Areas of practice include:

  • Designing and conducting user testing and research
  • Developing domain and subsite architectures, and testing with users
  • Creating clickable prototypes to identify improvements in navigation and findability
  • Clarifying standards and guidelines to improve search engine optimization

C. Interface and interaction design

Interface design is the selection and arrangement of visual, aural, touch, and other elements that connect people via their intelligent devices. Good interface design can help simplify and improve the user experience, including navigation, browser standards, and graphic design. A multi-tiered interface system can help each unit project a distinctive culture while being integral to departmental identity.

Areas of practice include:

  • Evaluating and adopting evolving human/computer interface standards and guidelines
  • Developing personae and metaphors to operationalize constituents’ interests and styles
  • Designing graphic identity patterns, including shapes, palettes, and typography
  • Coordinating translation of interface elements into prototypes for testing and improvement
  • Implementing user interface patterns into coded templates for content platform implementation

D. Content development and production

Effective content development processes encourage partners at all skill levels contribute. Authors update existing content and submit new text, imagery, and multimedia. Editors verify the quality of submitted content according to established standards. Managers develop those standards and coordinate the work of partners: migrating and organizing existing content, assigning new content initiatives, and maintaining the editorial functions of a software content platform.

Areas of practice include:

  • Developing standards for published content and ensuring quality based on those standards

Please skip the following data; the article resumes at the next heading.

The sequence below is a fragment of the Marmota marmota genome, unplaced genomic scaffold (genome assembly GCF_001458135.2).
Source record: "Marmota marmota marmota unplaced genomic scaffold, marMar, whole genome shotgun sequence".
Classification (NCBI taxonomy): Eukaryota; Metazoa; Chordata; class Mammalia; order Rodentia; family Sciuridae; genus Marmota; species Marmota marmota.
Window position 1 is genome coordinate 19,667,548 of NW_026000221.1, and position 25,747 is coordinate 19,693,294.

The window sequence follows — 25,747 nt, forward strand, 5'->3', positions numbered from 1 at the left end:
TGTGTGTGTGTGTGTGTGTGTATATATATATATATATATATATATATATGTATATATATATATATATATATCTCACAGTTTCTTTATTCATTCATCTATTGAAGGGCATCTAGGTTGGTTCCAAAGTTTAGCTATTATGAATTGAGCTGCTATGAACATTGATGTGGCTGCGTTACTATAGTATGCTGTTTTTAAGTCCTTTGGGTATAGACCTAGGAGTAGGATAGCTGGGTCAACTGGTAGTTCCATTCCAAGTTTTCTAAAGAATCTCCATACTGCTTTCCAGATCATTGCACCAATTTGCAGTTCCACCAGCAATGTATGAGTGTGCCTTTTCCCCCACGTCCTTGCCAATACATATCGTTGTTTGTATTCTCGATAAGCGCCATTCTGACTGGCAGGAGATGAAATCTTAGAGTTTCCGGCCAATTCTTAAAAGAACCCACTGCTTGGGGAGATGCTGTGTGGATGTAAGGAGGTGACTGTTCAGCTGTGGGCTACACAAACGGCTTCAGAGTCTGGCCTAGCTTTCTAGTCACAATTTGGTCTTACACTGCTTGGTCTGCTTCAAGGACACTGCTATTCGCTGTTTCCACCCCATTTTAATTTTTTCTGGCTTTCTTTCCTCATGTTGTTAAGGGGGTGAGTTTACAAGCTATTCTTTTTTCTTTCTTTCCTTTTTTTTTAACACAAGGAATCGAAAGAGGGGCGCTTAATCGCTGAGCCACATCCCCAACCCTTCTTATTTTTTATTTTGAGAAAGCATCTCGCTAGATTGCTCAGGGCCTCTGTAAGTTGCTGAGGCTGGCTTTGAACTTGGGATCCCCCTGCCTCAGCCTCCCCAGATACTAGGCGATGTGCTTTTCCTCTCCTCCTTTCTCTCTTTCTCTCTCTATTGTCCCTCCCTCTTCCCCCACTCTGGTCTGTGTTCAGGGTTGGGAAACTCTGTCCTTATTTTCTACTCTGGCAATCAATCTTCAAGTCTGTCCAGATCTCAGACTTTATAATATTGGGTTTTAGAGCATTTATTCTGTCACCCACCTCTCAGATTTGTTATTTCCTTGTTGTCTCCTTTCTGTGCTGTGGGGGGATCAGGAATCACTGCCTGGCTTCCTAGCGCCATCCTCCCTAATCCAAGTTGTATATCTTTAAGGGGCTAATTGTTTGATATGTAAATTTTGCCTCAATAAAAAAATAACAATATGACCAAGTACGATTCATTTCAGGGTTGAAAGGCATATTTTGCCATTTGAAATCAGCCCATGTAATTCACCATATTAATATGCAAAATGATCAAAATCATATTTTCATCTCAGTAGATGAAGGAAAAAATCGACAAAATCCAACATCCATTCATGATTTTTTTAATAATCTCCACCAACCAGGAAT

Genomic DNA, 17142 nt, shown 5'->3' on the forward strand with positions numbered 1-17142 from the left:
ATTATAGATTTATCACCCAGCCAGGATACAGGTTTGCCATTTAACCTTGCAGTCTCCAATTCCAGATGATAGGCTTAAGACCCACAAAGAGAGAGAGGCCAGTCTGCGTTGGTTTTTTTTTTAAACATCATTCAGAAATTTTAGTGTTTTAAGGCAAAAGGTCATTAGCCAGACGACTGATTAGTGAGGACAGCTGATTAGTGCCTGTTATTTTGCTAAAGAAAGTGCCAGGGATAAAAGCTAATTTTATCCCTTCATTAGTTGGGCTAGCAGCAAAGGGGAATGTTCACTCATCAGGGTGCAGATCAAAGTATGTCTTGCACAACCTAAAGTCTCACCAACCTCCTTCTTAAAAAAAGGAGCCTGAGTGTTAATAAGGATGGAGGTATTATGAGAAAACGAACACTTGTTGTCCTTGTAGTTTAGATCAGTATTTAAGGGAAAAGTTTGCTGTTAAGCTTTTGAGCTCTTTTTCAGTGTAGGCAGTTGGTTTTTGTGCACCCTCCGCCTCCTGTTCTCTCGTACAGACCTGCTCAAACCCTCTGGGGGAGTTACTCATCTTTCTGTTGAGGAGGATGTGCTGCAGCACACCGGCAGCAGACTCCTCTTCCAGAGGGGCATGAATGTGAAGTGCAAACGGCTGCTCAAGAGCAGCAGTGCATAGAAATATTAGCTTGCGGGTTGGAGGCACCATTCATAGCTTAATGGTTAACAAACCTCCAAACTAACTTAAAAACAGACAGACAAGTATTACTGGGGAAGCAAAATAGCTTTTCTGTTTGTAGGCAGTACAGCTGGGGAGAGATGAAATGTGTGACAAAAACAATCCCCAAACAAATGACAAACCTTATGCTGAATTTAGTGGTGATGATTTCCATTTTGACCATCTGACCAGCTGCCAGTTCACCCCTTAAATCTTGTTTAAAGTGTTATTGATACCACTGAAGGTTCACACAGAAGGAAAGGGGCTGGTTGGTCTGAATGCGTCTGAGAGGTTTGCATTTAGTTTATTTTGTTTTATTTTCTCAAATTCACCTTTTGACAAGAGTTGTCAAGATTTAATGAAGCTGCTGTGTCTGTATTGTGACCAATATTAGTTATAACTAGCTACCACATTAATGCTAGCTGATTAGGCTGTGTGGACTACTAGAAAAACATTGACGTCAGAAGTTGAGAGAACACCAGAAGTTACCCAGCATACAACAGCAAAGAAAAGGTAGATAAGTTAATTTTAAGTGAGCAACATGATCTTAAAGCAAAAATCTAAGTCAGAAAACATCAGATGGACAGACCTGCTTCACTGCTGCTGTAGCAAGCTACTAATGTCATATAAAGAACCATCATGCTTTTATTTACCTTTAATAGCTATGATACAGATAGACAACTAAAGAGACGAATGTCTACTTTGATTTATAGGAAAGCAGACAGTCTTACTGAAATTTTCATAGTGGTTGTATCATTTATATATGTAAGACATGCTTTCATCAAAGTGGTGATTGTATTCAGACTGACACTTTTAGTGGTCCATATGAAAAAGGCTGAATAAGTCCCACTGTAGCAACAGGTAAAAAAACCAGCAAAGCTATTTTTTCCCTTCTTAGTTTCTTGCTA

• Conducting inventories of existing content and managing periodic reviews, updates, archiving, and migration
  • Designating content authors, conducting training sessions, and providing in-person and online coaching
  • Coordinating and delivering content including writing, photography, videography, audio recording, and other emerging content formats
  • Integrating feedback for continuous improvement of content

E. Community stewardship and outreach

Community stewardship transforms existing professional networks into online learning communities, helps sustain conversation until those communities thrive on their own, integrates online and in-person activities, and resolves escalated debates that cannot be resolved by communities themselves.

Areas of practice include:

  • Developing and promoting guidelines for community engagement
  • Listening to the distinct needs, language, and jargon of individual communities
  • Activating and moderating forums, blogs, social media, and other tools to meet those needs
  • Empowering participants to actively support their communities
  • Participating as needed, online and in person, to facilitate groups
  • Mediating disagreements within communities
  • Disengaging when communities can thrive organically

F. Software integration and development

With goals for the online experience in place, software can be evaluated, selected, deployed, and sustained to accomplish those goals. Software integration concerns the administration, upgrading, interoperation, and maintenance of the systems that comprise an online media platform. Software development includes the creation of software code to implement prioritized functions not available in existing packages.

Areas of practice include:

  • Administration of software environments for a content platform, including hosting server management, software installation and upgrades, system backup and recovery, and system integrity and operation.
  • Development of new functions in software including coding, testing, implementation, and maintenance
  • Making sure server and software meet operational minimum standards and resolving issues quickly

Engagement model

Document information

  • Principles and practices – Approved by David Connerty-Marin – 5/11/2011b
  • Project: Maine Department of Education – Online Needs Analysis
  • Executive sponsor: Maine DOE Commissioner Stephen Bowen
  • Communications director: David Connerty-Marin
  • Online media consultant: Jay Collier, The Compass LLC
  • Funding: U.S. Department of Education EDFacts